From a purely physical perspective, it would surely mean that we would reach a point where there is little purpose in continuing to be solely biological beings. Everything that makes us human, in an atheistic world-view, could be replicated and improved upon: a ‘Human 2.0’ would surely emerge, and why would you want to be left with the old model? Upload your consciousness (or, more likely, duplicate it) and move forwards into the immortal future as a synthetic human – is there an atheistic argument against such a conclusion (presuming, of course, that the replication of sentience was perfect)?

Well, there is one that immediately comes to mind – and that is a love of human essence, a kind of nationalistic (speciestic?) pride in our biological and genetic heritage. Fall back on a sense that we can love what it is to be biological, feel an inherent connection to it without the need for any other qualifying criteria. But then, does this not just become a form of metaphysical religious belief, that there is something inherently better about biology than technology?

In the end, we have a conundrum to deal with: will synthetic humans lead to the extinction of the biological human species? I’m not talking about Terminator-style Armageddon here, but merely through the process of making us obsolete in every activity that we pursue. For the pragmatist, what purpose would there be in remaining biological? Particularly if you could duplicate your consciousness and still retain a sense of personal identity?

Now, don’t get me wrong and presume that I am merely picking on atheists here – although I do like the idea of facetiously throwing out the controversial question: will atheism lead to the extinction of the human race? Even though I personally hold deeply metaphysical beliefs I actually do not see any inherent conflict between them and a lack of biological form for our consciousness – in fact, my own personal beliefs label technology as natural and not inherently opposed to biology in a dualistic sense. I still have my questions about whether or not purely synthetic consciousness will be able to achieve the same kinds of spiritual states that we are capable of; but I’m very excited to see the answer, without desire for any particular result over another.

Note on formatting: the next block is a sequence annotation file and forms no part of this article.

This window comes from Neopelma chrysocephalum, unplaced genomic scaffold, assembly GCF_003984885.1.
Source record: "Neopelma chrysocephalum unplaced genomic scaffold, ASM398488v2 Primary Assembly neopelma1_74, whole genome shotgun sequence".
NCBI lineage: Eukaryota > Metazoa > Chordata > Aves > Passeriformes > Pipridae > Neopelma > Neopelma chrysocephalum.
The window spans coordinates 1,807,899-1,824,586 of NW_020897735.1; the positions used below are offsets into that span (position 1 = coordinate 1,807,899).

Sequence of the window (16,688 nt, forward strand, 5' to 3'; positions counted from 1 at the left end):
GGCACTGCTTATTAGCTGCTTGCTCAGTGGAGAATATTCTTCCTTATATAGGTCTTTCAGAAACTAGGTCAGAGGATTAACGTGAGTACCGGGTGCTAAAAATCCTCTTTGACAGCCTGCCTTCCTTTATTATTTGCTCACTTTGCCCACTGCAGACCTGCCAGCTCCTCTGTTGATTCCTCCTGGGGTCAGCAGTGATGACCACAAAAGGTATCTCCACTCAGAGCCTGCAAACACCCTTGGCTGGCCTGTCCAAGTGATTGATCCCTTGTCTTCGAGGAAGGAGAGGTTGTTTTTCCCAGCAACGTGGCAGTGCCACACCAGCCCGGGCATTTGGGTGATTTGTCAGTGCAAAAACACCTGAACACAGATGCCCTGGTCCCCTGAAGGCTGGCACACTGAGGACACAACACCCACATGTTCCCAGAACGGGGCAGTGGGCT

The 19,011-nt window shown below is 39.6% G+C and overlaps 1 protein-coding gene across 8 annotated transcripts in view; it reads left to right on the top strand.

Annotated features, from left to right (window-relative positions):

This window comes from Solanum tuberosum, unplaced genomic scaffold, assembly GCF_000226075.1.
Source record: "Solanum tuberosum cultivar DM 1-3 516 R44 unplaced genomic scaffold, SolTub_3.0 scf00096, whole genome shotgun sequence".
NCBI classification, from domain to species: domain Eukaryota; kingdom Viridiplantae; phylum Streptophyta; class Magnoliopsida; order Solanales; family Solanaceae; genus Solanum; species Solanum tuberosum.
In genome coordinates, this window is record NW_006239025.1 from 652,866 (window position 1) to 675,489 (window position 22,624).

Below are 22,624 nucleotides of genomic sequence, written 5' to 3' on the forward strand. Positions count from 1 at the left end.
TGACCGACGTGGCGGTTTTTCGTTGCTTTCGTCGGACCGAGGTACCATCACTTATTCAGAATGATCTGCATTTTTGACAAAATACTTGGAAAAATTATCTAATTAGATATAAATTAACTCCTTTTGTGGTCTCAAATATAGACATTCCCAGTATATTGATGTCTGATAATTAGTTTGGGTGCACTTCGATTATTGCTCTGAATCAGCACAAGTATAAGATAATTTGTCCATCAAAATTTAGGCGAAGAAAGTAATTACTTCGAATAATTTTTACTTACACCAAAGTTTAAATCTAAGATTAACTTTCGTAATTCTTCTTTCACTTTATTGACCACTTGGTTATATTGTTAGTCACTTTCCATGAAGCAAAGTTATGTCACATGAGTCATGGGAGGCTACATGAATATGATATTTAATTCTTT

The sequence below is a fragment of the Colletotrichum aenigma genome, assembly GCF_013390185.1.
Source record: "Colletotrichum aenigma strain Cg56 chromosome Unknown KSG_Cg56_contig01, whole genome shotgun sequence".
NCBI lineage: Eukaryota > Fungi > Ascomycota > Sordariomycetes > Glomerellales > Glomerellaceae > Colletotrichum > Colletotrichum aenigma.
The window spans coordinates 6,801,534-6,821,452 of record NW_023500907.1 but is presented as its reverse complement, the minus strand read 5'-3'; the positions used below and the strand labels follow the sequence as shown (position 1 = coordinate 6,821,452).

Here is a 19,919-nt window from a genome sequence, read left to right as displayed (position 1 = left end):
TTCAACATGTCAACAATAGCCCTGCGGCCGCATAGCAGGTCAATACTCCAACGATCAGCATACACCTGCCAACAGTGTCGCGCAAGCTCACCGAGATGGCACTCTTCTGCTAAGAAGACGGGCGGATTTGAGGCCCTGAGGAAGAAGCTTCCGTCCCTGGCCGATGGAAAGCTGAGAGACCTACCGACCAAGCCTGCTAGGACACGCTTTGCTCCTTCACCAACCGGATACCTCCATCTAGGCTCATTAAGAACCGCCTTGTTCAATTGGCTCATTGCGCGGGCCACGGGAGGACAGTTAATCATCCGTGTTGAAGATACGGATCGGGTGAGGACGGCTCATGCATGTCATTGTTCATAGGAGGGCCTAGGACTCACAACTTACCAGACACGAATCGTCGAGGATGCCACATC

I’m not even really being as opinionated in this piece as I often am, and that is mostly because these are questions that I don’t yet feel fully equipped to answer. So I thought I would share them with you all to see how you would respond, and please do understand that I’m not entirely decided as to my own position yet and am being more than a bit facetious with my line of antagonistic questioning.

So, who would have a harder time dealing with the identity crisis that might result from synthetic androids: atheists or theists? Physical empiricists or metaphysical mystics? Could a belief in a metaphysical reality help formulate a greater sense of identity when we are no longer the dominant life-form? Is it possible for an atheist to choose biology over technology without forming metaphysical beliefs? Could atheism lead to the extinction of the human race as a biological entity in this manner? Do you now think I’m just a Bible-bashing evangelical for even asking the question?

5 Responses to The Atheist/Android Conundrum

  1. Gargamel says: